Jezebel, The Fig Pavlova With Salted Maple Browned Butterscotch Sauce

recipe

Fig pavlova

I love nothing better than anointing desserts with these luscious figgy treats and this idea came to me in a daydream. I was fondling some figs as you do in the store and then I remembered the egg whites I had in my fridge. A pavlova of course! And while the name of the sauce is long with a combination of salted caramel and browned butter butterscotch it is so smooth with a wonderful flavour from maple and vanilla that it goes on just about everything!

Fig pavlova

I'm really serious about my figs. They're too expensive to not care and during fig season they are often sold in boxes. I examine each box carefully because dry figs just don't give me nearly as much pleasure as soft, juicy ones.

I've also had strangers asking me how to pick figs. I guess they see my serious expression, not unlike a monkey choosing which coconut to crack first and figure that either I'm obsessed or know how to pick a fig. One woman sidled up to me and whispered, "How do you pick them?" and I told her that the softer the better and the ones that are heavy for their size are good. She asked me to find her a box so I did and then when she left another woman asked me to do the same. Perhaps they thought that I worked there, or perhaps I reminded them of a monkey cracking a coconut!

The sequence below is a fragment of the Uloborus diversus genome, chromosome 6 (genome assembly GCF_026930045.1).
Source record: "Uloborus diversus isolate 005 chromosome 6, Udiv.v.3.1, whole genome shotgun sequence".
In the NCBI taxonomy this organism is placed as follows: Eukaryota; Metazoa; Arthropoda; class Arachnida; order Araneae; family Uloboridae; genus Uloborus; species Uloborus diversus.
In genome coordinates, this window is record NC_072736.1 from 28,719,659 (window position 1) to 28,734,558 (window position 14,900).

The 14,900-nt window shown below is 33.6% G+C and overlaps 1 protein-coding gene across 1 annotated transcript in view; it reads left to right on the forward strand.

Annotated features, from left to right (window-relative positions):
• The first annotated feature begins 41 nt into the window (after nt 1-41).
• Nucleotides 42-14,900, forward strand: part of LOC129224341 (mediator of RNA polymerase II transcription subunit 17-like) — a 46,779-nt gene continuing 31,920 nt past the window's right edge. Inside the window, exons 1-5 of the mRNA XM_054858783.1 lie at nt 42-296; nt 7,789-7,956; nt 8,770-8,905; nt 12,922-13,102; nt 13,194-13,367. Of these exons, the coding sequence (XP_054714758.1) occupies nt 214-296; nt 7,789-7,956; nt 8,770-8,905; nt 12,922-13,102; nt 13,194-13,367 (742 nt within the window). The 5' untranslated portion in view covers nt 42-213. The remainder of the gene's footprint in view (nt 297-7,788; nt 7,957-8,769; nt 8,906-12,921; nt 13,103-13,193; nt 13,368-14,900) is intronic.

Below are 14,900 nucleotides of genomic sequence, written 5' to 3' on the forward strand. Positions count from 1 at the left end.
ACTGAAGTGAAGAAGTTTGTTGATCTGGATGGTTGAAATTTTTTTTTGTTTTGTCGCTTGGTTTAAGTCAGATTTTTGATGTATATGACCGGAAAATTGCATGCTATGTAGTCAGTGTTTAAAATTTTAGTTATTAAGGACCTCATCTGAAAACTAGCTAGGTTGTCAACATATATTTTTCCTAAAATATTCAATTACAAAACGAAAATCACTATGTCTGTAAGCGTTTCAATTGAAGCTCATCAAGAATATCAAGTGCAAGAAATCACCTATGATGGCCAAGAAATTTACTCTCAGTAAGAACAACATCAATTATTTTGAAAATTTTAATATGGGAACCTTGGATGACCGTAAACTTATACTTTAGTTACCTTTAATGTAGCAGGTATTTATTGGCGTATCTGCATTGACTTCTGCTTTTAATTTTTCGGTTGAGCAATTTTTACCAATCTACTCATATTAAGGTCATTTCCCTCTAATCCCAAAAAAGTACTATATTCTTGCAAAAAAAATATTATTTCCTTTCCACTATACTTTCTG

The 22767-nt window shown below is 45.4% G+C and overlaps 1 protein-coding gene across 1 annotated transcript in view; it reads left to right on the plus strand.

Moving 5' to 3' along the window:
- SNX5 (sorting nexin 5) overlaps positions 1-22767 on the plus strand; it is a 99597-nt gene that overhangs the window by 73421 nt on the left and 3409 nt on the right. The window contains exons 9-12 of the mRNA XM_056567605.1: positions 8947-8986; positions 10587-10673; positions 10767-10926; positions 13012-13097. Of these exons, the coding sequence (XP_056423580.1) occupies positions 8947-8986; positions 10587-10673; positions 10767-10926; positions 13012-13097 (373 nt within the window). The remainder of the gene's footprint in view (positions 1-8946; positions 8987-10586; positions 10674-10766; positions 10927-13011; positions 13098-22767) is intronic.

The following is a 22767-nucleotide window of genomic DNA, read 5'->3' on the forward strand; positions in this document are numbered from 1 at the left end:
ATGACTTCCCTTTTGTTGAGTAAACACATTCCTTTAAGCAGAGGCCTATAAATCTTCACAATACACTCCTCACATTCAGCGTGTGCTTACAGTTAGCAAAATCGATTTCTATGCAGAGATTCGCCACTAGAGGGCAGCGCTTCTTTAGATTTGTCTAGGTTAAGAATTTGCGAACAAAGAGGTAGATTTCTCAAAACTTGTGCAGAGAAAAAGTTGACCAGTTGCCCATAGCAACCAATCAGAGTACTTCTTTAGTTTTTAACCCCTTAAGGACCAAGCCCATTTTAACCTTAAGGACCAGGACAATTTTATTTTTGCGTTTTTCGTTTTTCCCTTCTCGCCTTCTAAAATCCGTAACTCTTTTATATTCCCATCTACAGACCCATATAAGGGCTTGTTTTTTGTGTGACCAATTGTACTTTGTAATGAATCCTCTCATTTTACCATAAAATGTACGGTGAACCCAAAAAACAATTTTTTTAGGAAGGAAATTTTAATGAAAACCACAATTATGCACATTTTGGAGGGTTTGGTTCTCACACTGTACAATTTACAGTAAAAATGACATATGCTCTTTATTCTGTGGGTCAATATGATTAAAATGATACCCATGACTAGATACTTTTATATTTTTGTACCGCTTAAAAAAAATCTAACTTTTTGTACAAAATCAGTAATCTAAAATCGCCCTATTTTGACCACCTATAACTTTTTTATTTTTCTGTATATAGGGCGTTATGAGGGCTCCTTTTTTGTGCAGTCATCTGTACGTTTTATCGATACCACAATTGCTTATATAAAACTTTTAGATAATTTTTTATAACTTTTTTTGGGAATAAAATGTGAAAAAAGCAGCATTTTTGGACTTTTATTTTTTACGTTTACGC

So tell me Dear Reader, do you pick your fruit carefully? Do you open boxes of figs or other fruit to feel if they're juuust right? And are you a browned butter fanatic like me?

Fig pavlova

Fig Pavlova With Salted Maple Browned Butterscotch Sauce

An Original Recipe by Lorraine Elliott

Preparation time: 30 minutes

Cooking time: 2 hours

  • 6 egg whites (around 220g)
  • 2 tablespoons cornflour/fine cornstarch
  • 1 teaspoon cream of tartar
  • 1.5 cups caster or superfine sugar
  • 6 figs, halved
  • 300ml/10.6fl ozs. cream
  • 2 tablespoons toasted coconut flakes

For Salted Maple Butterscotch Sauce

  • 60g/2.2ozs browned butter*
  • 2/3 cup maple syrup
  • 2/3 cup cream
  • Fat pinch of salt
  • 1 teaspoon vanilla extract

To make browned butter heat butter in a saucepan on medium to high heat and cook until you get a nutty aroma, about 5-6 minutes or so. Pour into a bowl and discard the burnt bits at the bottom. I always make more than I need because it's such a great item to use on anything including toast.

Step 1 - Preheat oven to 100C/212F and trace a 14cm/5.6inch circle on a sheet of parchment. Whisk the egg whites and cream of tartar until you get soft peaks. Then add the cornflour and pour a stream of the sugar into the whites and whip until you get stiff peaks. You should be able to turn the meringue upside down without it moving.

Fig pavlova

Step 2 - Scoop onto the prepared parchment (it will spread maybe an inch or so). I reserved about 1 cup of the meringue and filled a plain tipped piping bag and piped some patterns on the side. Bake for 2 hours and then turn heat off and allow to cool in the oven. This can be made the day before and just kept in the cool oven until needed.

Fig pavlova

Step 3 - Make the sauce ahead of time. Heat the butter and maple syrup until simmering. Then add the cream and boil to thicken uncovered, about 5 minutes. Add salt and vanilla to taste once it has cooled. Cool completely.

Fig pavlova

Step 4 - Whip cream until you get soft peaks. I didn't add any sugar as the pavlova and the butterscotch syrup are sweet enough.

Fig pavlova

Step 5 - Be very gentle with the pavlova as it is delicate. I didn't remove it from the parchment and served it on the parchment. Place it on a platter and dollop cream on top and top with fig halves and drizzled fig sauce.

Fig pavlova